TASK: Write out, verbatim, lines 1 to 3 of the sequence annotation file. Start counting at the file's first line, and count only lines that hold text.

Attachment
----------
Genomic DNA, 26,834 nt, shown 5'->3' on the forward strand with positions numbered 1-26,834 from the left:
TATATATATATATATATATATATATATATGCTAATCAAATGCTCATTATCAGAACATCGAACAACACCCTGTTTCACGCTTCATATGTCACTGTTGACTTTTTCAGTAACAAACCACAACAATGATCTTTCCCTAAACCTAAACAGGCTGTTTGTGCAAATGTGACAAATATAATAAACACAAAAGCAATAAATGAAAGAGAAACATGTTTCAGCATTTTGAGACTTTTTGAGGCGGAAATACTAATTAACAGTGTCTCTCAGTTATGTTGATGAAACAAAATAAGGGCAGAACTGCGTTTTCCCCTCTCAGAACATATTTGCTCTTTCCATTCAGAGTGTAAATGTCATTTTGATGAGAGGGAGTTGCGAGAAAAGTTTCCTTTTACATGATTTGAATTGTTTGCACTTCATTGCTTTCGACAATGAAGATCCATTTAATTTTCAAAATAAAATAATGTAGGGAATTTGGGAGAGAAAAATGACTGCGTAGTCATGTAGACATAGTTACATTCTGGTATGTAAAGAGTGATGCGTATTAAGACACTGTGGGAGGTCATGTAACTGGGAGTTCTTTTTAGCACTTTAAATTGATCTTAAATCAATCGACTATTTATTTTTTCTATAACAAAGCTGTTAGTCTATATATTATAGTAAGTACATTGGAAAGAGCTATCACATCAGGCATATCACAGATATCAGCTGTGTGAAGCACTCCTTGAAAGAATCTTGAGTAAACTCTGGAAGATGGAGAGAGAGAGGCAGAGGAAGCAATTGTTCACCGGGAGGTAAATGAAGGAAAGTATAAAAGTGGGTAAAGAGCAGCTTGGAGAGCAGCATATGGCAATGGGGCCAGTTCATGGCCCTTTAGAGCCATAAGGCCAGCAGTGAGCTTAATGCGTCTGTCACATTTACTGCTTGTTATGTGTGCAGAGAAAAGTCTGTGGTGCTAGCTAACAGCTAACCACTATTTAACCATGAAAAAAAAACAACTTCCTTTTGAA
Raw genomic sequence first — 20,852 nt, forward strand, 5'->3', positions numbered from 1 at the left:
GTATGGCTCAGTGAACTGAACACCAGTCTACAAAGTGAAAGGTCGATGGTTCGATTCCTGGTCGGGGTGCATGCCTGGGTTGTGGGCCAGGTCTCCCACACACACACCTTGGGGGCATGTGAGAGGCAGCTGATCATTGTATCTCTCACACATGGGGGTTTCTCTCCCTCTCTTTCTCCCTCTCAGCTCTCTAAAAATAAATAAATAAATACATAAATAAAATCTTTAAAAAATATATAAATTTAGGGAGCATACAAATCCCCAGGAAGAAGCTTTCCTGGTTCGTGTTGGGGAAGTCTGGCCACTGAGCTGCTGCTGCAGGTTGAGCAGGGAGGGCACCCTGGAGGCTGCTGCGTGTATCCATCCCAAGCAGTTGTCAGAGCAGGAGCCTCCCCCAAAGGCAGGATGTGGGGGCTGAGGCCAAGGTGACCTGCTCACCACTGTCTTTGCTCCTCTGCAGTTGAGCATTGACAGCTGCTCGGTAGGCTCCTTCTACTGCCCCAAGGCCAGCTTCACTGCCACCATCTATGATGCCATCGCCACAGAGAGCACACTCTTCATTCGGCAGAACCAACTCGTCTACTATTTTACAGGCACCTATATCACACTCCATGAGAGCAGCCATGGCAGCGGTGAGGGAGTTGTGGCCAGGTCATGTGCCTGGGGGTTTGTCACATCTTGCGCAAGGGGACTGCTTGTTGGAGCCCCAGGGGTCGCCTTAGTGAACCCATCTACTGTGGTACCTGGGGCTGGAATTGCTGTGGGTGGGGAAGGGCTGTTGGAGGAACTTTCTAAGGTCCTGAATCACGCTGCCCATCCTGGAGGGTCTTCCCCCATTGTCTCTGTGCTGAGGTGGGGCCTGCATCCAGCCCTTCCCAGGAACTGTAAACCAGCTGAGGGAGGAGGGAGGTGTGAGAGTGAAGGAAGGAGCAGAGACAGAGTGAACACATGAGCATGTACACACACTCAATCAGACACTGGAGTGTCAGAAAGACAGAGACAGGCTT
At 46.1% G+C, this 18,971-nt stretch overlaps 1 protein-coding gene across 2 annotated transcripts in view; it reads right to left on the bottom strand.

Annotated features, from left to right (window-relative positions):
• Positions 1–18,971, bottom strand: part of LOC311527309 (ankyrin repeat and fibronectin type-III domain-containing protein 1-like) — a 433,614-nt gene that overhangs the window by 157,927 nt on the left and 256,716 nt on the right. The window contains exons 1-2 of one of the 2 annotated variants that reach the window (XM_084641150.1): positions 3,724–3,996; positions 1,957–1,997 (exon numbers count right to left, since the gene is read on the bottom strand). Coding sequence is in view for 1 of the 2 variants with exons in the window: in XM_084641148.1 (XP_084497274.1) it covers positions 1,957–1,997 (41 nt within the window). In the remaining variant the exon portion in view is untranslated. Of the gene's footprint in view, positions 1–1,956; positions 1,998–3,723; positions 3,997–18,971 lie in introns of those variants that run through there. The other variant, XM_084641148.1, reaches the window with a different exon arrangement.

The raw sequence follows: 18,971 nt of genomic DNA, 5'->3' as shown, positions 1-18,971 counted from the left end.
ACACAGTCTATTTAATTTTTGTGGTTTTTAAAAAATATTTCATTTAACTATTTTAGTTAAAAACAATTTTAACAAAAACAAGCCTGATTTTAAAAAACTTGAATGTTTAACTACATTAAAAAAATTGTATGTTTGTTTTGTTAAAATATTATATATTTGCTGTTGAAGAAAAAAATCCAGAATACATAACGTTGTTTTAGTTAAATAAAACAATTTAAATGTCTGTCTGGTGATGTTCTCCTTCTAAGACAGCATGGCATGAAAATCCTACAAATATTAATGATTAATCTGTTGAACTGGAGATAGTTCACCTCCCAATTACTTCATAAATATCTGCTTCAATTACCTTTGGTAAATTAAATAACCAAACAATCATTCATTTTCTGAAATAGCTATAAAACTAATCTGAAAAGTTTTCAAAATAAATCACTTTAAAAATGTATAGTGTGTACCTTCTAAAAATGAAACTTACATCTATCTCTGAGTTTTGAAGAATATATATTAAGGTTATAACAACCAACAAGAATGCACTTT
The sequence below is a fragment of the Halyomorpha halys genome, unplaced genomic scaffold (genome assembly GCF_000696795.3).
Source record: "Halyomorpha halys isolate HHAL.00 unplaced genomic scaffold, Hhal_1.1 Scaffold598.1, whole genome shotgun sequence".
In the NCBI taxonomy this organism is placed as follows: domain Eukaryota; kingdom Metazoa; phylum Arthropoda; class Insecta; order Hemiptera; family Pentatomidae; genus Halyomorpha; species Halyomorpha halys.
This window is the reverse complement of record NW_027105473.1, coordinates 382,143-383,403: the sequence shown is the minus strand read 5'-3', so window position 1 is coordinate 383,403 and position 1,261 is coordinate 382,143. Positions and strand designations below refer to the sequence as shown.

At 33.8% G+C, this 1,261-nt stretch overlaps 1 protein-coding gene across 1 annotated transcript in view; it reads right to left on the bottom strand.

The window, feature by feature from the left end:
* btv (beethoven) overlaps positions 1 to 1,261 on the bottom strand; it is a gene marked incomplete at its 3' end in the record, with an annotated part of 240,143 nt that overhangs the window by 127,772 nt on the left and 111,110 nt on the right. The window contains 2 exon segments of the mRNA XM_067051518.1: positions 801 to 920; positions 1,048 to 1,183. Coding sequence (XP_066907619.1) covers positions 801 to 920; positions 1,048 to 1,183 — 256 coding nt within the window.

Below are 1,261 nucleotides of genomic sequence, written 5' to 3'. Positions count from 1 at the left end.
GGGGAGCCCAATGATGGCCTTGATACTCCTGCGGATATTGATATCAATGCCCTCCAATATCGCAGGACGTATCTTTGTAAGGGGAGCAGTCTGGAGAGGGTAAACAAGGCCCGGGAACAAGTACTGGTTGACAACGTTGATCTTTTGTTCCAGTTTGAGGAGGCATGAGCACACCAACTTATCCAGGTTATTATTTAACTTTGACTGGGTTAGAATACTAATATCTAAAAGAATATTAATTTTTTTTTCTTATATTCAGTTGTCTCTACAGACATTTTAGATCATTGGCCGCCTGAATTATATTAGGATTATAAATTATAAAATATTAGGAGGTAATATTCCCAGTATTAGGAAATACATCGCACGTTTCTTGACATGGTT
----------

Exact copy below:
Genomic DNA, 26,834 nt, shown 5'->3' on the forward strand with positions numbered 1-26,834 from the left:
TATATATATATATATATATATATATATATGCTAATCAAATGCTCATTATCAGAACATCGAACAACACCCTGTTTCACGCTTCATATGTCACTGTTGACTTTTTCAGTAACAAACCACAACAATGATCTTTCCCTAAACCTAAACAGGCTGTTTGTGCAAATGTGACAAATATAATAAACACAAAAGCAATAAATGAAAGAGAAACATGTTTCAGCATTTTGAGACTTTTTGAGGCGGAAATACTAATTAACAGTGTCTCTCAGTTATGTTGATGAAACAAAATAAGGGCAGAACTGCGTTTTCCCCTCTCAGAACATATTTGCTCTTTCCATTCAGAGTGTAAATGTCATTTTGATGAGAGGGAGTTGCGAGAAAAGTTTCCTTTTACATGATTTGAATTGTTTGCACTTCATTGCTTTCGACAATGAAGATCCATTTAATTTTCAAAATAAAATAATGTAGGGAATTTGGGAGAGAAAAATGACTGCGTAGTCATGTAGACATAGTTACATTCTGGTATGTAAAGAGTGATGCGTATTAAGACACTGTGGGAGGTCATGTAACTGGGAGTTCTTTTTAGCACTTTAAATTGATCTTAAATCAATCGACTATTTATTTTTTCTATAACAAAGCTGTTAGTCTATATATTATAGTAAGTACATTGGAAAGAGCTATCACATCAGGCATATCACAGATATCAGCTGTGTGAAGCACTCCTTGAAAGAATCTTGAGTAAACTCTGGAAGATGGAGAGAGAGAGGCAGAGGAAGCAATTGTTCACCGGGAGGTAAATGAAGGAAAGTATAAAAGTGGGTAAAGAGCAGCTTGGAGAGCAGCATATGGCAATGGGGCCAGTTCATGGCCCTTTAGAGCCATAAGGCCAGCAGTGAGCTTAATGCGTCTGTCACATTTACTGCTTGTTATGTGTGCAGAGAAAAGTCTGTGGTGCTAGCTAACAGCTAACCACTATTTAACCATGAAAAAAAAACAACTTCCTTTTGAA
Raw genomic sequence first — 20,852 nt, forward strand, 5'->3', positions numbered from 1 at the left: